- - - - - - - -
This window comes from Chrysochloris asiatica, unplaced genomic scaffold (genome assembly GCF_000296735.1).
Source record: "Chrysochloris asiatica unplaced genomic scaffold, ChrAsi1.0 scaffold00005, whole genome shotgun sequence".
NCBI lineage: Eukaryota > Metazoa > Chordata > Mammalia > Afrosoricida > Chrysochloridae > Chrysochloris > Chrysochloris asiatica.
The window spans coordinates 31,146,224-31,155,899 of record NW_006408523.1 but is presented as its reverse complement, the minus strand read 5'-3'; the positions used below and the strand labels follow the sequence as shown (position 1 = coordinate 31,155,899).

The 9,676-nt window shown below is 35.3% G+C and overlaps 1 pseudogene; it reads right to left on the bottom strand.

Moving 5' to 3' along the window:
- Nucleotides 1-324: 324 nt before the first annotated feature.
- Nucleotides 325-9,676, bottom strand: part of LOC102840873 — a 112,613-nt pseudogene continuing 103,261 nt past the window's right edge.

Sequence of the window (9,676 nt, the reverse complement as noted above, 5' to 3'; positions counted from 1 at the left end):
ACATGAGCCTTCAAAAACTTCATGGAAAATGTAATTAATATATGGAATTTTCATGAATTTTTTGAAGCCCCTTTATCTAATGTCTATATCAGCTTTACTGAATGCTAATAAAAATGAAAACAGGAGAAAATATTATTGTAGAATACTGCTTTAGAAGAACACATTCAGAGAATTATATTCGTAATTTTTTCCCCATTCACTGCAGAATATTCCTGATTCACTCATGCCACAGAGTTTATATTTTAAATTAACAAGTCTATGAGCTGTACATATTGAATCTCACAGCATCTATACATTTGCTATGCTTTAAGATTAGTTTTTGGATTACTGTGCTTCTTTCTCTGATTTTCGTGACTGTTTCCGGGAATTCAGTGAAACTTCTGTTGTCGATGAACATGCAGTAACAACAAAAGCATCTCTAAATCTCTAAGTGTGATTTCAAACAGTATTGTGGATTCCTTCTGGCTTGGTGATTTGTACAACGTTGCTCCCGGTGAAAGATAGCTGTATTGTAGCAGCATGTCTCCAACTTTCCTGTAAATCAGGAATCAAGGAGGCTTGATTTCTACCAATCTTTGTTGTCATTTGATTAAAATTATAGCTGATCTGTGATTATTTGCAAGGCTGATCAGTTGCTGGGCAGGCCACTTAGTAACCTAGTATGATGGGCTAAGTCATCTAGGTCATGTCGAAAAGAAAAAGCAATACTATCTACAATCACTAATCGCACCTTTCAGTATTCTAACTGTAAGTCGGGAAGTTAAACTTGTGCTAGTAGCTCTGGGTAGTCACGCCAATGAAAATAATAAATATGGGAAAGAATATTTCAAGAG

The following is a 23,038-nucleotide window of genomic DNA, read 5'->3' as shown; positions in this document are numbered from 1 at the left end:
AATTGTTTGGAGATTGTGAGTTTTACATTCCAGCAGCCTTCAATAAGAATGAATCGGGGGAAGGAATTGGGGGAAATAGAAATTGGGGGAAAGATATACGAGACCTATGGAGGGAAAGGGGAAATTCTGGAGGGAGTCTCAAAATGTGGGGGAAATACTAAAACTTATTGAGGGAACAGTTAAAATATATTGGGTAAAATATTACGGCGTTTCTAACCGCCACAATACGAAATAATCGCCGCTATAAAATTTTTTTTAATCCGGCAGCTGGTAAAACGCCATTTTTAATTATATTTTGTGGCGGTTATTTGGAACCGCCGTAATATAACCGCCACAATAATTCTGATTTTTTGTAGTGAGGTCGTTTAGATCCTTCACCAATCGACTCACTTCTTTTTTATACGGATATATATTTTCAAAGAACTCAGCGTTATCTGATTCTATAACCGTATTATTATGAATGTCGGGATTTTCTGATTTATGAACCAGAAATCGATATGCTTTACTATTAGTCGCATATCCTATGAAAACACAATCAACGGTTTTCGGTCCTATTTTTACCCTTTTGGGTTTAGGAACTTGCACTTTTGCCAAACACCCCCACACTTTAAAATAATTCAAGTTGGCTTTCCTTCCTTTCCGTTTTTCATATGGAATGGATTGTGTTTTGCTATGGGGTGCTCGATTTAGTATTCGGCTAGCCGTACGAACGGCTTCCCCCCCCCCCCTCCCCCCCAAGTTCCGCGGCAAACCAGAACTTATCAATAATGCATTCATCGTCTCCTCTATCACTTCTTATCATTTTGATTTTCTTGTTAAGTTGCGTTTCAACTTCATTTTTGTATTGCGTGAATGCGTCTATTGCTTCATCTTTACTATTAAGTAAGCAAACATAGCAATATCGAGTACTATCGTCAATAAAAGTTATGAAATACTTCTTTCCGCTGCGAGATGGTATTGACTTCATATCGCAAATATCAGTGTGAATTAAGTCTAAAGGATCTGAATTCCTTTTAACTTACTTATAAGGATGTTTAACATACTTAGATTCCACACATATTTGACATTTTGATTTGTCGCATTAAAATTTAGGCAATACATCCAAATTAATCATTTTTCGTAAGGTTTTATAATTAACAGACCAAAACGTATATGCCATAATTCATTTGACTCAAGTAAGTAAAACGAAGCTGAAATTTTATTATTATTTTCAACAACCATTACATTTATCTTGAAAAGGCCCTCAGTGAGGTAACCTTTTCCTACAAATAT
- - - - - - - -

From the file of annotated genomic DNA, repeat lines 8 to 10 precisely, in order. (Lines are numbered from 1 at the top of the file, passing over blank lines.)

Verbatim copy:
- Nucleotides 325-9,676, bottom strand: part of LOC102840873 — a 112,613-nt pseudogene continuing 103,261 nt past the window's right edge.

Sequence of the window (9,676 nt, the reverse complement as noted above, 5' to 3'; positions counted from 1 at the left end):
ACATGAGCCTTCAAAAACTTCATGGAAAATGTAATTAATATATGGAATTTTCATGAATTTTTTGAAGCCCCTTTATCTAATGTCTATATCAGCTTTACTGAATGCTAATAAAAATGAAAACAGGAGAAAATATTATTGTAGAATACTGCTTTAGAAGAACACATTCAGAGAATTATATTCGTAATTTTTTCCCCATTCACTGCAGAATATTCCTGATTCACTCATGCCACAGAGTTTATATTTTAAATTAACAAGTCTATGAGCTGTACATATTGAATCTCACAGCATCTATACATTTGCTATGCTTTAAGATTAGTTTTTGGATTACTGTGCTTCTTTCTCTGATTTTCGTGACTGTTTCCGGGAATTCAGTGAAACTTCTGTTGTCGATGAACATGCAGTAACAACAAAAGCATCTCTAAATCTCTAAGTGTGATTTCAAACAGTATTGTGGATTCCTTCTGGCTTGGTGATTTGTACAACGTTGCTCCCGGTGAAAGATAGCTGTATTGTAGCAGCATGTCTCCAACTTTCCTGTAAATCAGGAATCAAGGAGGCTTGATTTCTACCAATCTTTGTTGTCATTTGATTAAAATTATAGCTGATCTGTGATTATTTGCAAGGCTGATCAGTTGCTGGGCAGGCCACTTAGTAACCTAGTATGATGGGCTAAGTCATCTAGGTCATGTCGAAAAGAAAAAGCAATACTATCTACAATCACTAATCGCACCTTTCAGTATTCTAACTGTAAGTCGGGAAGTTAAACTTGTGCTAGTAGCTCTGGGTAGTCACGCCAATGAAAATAATAAATATGGGAAAGAATATTTCAAGAG